Training to Stay and Deliver – Reflections on the POSMC 2021 online course
Ruolanto, Minna; Schroderus, Jukka-Pekka (2021)
Finnish Defence Forces International Centre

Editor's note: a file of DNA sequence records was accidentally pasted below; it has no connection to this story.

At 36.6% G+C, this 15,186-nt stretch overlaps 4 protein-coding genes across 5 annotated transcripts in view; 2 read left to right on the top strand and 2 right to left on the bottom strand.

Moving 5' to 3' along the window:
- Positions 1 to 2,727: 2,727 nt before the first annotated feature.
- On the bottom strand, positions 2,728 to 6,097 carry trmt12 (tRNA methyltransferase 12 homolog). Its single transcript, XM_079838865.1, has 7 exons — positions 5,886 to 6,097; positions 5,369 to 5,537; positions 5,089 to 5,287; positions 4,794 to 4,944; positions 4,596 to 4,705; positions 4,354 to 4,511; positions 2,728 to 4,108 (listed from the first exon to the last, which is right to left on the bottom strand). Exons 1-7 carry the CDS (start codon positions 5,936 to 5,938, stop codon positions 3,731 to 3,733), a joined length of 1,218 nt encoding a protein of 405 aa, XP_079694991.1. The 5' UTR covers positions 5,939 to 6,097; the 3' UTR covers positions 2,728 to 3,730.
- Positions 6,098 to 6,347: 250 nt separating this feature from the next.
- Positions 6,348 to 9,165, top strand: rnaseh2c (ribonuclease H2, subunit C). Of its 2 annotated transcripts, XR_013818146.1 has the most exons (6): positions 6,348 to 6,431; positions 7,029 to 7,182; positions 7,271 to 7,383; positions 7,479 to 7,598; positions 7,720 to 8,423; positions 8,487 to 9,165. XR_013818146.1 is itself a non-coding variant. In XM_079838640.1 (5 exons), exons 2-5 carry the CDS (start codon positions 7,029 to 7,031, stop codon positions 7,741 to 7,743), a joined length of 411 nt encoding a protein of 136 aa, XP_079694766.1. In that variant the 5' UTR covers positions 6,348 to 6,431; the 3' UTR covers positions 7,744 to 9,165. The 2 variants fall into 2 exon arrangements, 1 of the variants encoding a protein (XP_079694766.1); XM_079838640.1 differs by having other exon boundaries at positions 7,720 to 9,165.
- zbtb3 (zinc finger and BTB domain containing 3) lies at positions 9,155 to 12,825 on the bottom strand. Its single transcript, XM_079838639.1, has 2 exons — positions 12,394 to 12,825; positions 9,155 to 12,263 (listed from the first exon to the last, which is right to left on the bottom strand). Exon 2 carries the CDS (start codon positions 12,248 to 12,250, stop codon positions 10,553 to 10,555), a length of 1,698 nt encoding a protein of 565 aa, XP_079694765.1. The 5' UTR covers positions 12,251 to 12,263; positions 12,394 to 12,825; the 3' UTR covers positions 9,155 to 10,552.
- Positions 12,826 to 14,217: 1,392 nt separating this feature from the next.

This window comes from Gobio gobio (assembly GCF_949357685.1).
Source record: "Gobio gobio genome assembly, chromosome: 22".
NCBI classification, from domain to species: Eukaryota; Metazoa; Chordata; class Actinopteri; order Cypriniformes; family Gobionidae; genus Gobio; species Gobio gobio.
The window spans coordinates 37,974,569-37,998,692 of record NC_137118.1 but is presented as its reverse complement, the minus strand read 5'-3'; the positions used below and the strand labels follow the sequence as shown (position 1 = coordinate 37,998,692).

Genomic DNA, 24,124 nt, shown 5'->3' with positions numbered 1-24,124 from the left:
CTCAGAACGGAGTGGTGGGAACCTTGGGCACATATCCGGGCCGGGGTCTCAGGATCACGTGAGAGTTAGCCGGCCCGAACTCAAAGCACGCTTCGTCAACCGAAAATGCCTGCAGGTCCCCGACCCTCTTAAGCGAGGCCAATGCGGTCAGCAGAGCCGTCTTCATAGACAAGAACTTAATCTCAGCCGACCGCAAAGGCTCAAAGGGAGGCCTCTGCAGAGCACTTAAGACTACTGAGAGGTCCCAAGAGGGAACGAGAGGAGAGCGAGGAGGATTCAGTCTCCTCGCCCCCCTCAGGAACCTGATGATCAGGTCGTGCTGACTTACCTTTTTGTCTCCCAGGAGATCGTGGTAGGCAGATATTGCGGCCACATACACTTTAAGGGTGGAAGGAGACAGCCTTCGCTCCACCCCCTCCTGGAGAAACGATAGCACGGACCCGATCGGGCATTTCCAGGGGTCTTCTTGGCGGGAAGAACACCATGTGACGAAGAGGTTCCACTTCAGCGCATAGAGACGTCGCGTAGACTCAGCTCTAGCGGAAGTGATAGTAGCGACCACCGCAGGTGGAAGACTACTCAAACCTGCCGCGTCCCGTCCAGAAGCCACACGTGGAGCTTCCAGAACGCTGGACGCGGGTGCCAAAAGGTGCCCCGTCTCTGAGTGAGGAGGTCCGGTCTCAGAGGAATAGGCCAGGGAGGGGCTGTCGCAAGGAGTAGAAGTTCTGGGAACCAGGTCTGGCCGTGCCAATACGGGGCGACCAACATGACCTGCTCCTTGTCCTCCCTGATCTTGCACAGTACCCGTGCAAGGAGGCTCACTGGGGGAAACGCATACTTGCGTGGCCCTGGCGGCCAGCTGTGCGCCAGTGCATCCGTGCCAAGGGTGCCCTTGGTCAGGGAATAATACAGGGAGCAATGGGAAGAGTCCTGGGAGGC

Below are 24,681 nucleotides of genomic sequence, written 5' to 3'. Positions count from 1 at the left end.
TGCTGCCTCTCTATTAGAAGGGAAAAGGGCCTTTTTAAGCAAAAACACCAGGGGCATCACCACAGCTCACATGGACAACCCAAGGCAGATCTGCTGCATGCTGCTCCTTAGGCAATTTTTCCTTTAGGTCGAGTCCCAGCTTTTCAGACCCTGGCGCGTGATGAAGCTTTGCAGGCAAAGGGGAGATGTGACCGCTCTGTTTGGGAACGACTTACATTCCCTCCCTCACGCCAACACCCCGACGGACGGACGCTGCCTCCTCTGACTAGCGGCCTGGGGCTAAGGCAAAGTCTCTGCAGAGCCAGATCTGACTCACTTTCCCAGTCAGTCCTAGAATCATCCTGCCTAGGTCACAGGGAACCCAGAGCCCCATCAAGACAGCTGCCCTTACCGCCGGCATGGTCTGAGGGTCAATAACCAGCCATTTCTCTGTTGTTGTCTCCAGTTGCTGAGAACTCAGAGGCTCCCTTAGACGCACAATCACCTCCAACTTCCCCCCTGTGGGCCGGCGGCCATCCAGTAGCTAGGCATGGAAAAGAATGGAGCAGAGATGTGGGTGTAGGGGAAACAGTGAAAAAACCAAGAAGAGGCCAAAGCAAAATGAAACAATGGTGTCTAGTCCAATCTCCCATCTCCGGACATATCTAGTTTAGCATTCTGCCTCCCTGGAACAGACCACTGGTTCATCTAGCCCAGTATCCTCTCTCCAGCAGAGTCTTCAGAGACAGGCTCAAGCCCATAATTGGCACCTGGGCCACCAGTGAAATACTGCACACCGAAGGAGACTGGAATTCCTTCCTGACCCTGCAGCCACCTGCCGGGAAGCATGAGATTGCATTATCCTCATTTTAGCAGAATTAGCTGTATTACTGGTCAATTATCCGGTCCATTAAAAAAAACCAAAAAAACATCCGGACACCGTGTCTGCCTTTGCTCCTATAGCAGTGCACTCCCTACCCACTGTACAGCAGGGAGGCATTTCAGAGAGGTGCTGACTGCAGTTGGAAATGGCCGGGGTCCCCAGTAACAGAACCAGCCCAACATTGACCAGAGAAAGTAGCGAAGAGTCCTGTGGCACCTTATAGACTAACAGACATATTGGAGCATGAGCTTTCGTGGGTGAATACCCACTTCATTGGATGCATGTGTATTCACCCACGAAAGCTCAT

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The United Nations operates in an increasingly challenging environment, which generates new demands for the competencies of all UN personnel, especially within positions related to operational security. War is, by nature, a highly complex and dynamic form of social conflict (Malešević 2010), and during the last decades’ conflicts the UN has become a target for violence, and the number of peacekeeper fatalities has been at an unacceptable level (Cruz 2017). It is important to note that war is not the only phenomenon affecting the operational safety, security, and well-being of personnel in today’s context, where climate crisis, hybrid interference, and cyber threats occur (UNSMS 2017). Other drivers affecting the safety and security of operations reflect global megatrends, for example: pandemics, the use of technologies, and growing socioeconomic inequalities. Generally, the lines between political, criminal, and terrorist agendas, often coupled with fragmented armed groups and intercommunal violence at the local level are blurred. Overall, heightened geopolitical tensions, a frayed global consensus on principles and values, and some skepticism over the relevance and impact of external interventions all have fundamental effect on the operational environment as they exist simultaneously (UN 2021). To manage the increasingly complex security challenges, the United Nations Department of Safety and Security (UNDSS) Strategic Plan 2020–2022 focuses on evolving its capacity to support UN entities in delivering their programmes and commitments globally, safely, effectively, and in a transparent way. The plan highlights two main priority areas: excellence in the workforce and improved ways of working. The importance of individual competence and skills as team performance building blocks cannot be overemphasized (UNDSS 2020). As the UN has most often been attacked because of inaction, focus on the operational behaviour on the ground is crucial (Cruz 2017). As a part of implementing the strategic priorities in practice, FINCENT’s Peace Operations Security Management Course (POSMC) has been systematically designed to reflect the UNDSS strategic plan (UNDSS 2020) and support the safety and security priority commitment area in the Secretary-General’s Action for Peacekeeping (A4P) initiative. The course aims to prepare civilian personnel, police and military for UNSMS safety and security management-related interaction and cooperation between the different components in ongoing and future peace operations, aiming to support personal, professional growth and learning and working as a group (See. Fritz-Millett 2011). The content and structure of the POSMC are designed to be conducted in modules in-house, by eLearning, in hybrid implementations or by Mobile Education and Training Teams in the operations area. Due to the COVID-19 pandemic, the POSMC 2021 course was conducted entirely online. The online version of the POSMC was a pilot conducted as a joint effort with the learners, course director, senior mentors, senior instructors, instructors, facilitators, and other subject matter experts. The course was conducted during August–October 2021 (FINCENT 2021c). In addition, the learners attended a pre-course learning phase, including eLearning courses provided by the UNDSS and Peace Operation Training Institute (POTI), and selected reading materials. The Moodle learning management system (LMS) was used for distributing all the learning materials and activities during the course (Moodle 2021). It is noteworthy that most of the learners attended the course alongside their daily work in the operation areas. This provides a valuable addition to the development of the course as well as the evaluation of the results. For the course contents and implementation improvement purposes, we conducted a study that reflects the training needs assessed by the UNDSS, UNDPO, and FINCENT. We asked: Which pedagogical solutions supported individual learning processes during the course, how does the shared learning process support your real-life work context, and which UN Core values, core competencies, and managerial competencies appear during the facilitated syndicate working sessions, and in what ways? The data consists of observations of the learners’ personal learning folders as well as feedback and observations from the syndicate work sessions during the online phase. A compilation of the after-course survey (closed questions) is available in Appendix 1.
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